by Villista troops in Mexico, escaping, and walking out to Douglas Arizona.
Since he received a belated Border Service medal and citation in 1938, this
story is quite believable.
the Mexican troubles, Three persons stayed in the Army, serving with the
Quartermaster Corps as a horsebreaker at the cavalry remount station at Fort
Bliss, Texas. To his disgust, he was never allowed to join the fighting troops
in France. During this service, he was kicked in the head by a horse and
suffered a head injury which plagued him for many years. I was told once that
Threepersons was never seen without a high-crowned, broad-brimmed, heavy
Stetson, and photographs bear this out. Aside from being a westerner, he needed
the heavy hats to protect his ailing head.
from the Army in San Antonio in 1920, Threepersons served as a uniformed
patrolman and then as a detective with the El Paso city police until 1922. His
beat was the area known as “Little Mexico,” and it was a stronghold of
smugglers, dope dealers, bootleggers, pimps, and their ilk.
night in 1921, Threepersons was patrolling with his partner, Juan Escontrias,
another pistolero of note. He left his partner to enter a restaurant,
then heard someone cursing in Spanish and a shot fired. He drew and wheeled
around to see a dead Mexican in the street, a sixshooter under his hand.
Escontrias had heard the shout, “Die, you damned policeman!” and had been a
writer Eugene Cunningham quoted Threepersons describing this incident: “Some
time later, Juan and I fought a battle with smugglers down on the riverbank. It
was a nice fight, and when it ended and the smoke blew away, there were three
dead men beside the river, and I had a bullet in my chest.
June 10, 1922, Threepersons was appointed as a Federal Prohibition Agent in El
Paso at a salary of $1800 per year. He resigned December 24, 1922, and accepted
a job as manager of Cudahy ranch in Durango, Mexico, early the next year. His
assignment was to stop the rampant cattle rustling on the 15,000-head outfit. He
was the only employee on the ranch allowed to carry a sixgun by the Mexican
his brief stay on the Cudahy, he had numerous skirmishes with rustlers and
killed two of them in one fight. Arrested for this by Mexican authorities, he
was released after two days when the Cudahy people intervened. He was ambushed
soon after as he slept in his house but managed to escape through a window.
realized no single man could hope to prevail against the odds he faced in
Mexico. He resigned and returned to El Paso, where he was appointed a Mounted
Inspector, U.S. Customs, in July 1923. Shortly after joining Customs, he was run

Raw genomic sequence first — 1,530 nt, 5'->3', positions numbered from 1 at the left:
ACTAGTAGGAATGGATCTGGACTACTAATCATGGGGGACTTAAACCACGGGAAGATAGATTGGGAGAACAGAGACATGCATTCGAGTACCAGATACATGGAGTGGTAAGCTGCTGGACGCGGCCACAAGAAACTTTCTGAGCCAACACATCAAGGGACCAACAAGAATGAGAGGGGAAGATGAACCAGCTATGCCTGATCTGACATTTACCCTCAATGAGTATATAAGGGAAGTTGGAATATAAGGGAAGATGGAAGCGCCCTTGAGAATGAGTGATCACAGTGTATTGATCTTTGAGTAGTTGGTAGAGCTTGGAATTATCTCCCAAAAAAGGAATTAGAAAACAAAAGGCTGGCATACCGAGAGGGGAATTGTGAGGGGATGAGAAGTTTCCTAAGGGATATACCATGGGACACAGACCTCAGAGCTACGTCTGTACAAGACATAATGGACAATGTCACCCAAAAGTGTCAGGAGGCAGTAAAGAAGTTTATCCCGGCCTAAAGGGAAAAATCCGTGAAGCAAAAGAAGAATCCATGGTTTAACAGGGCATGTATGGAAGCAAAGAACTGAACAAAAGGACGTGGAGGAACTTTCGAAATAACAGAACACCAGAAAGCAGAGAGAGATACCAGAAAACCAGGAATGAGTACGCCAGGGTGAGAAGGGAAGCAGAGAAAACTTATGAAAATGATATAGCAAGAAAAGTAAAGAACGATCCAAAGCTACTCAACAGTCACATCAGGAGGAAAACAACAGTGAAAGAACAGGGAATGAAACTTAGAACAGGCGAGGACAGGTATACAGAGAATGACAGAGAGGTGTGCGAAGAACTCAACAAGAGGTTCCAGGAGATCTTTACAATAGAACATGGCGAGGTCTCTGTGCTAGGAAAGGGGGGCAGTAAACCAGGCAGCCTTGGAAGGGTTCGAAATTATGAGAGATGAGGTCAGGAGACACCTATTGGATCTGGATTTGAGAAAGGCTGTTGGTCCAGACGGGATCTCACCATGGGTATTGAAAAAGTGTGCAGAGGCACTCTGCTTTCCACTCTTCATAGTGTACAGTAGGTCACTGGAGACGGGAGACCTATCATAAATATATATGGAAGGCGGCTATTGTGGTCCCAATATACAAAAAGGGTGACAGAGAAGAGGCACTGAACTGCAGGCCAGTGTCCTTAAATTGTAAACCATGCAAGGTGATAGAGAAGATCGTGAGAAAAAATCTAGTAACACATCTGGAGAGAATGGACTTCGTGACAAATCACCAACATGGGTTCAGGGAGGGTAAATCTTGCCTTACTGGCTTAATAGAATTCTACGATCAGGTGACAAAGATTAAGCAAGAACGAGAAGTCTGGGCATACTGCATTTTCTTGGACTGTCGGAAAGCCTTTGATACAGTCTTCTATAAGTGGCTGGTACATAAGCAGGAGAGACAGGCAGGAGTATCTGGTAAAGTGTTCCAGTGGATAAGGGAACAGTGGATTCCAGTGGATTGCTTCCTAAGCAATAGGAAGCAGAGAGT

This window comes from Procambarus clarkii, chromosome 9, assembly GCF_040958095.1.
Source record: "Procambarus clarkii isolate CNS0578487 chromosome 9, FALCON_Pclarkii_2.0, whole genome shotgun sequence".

over and slightly injured by a bootlegger’s car. Gunfights along the Rio
Grande in the El Paso area were an every night occurrence, with official
statements and newspaper clippings from Threepersons’ scrapbook showing he was
an active participant.
a restless sort, Threepersons left Customs in 1925 and went to work for the El
Paso County sheriff’s department as a deputy. He resigned that position in
1926 to work for the Y ranch near Odessa, Texas, but was back with the El Paso
police department in 1927, working as a detective with Juan Excontrias, his old
partner. During this time, Threepersons was an award-winning pistol shooter on
the police department team.
early as 1925, the famous S.D. Myres Saddle Saddle Co. of El Paso advertised Tom
Threepersons-style holsters, which featured a cutaway top exposing the hammer
and trigger guard of the revolver. This design remains a standard today and has
been copied by many holstermakers.
the late 1920s, Hollywood focused its attention on Threepersons. He was offered
a chance to go into the movies as a western star – at a salary of $700 per
month; he chose to stay on the border, preferring real adventure to make-believe
1929, Threepersons began to suffer health problems connected with his old head
injury, and he left law enforcement to take up ranching near Gila, New Mexico.
Four years later, he traveled to New York City for corrective surgery. He
ranched and was a hunting guide and outfitter around Silver City, New Mexico,
for the rest of his life.
I’d been warned Threepersons shunned publicity, I wrote to the old lawman in
1962, asking permission to visit and interview him for a magazine article. He
On April 2, 1969, Tom Threepersons died of cardiac arrest and pneumonia in Safford, Arizona. He is buried in the Masonic Cemetery in Silver City. Too little information about his amazing life is available, but there’s enough to conclude that here was a man.
Dark Canyon Home Page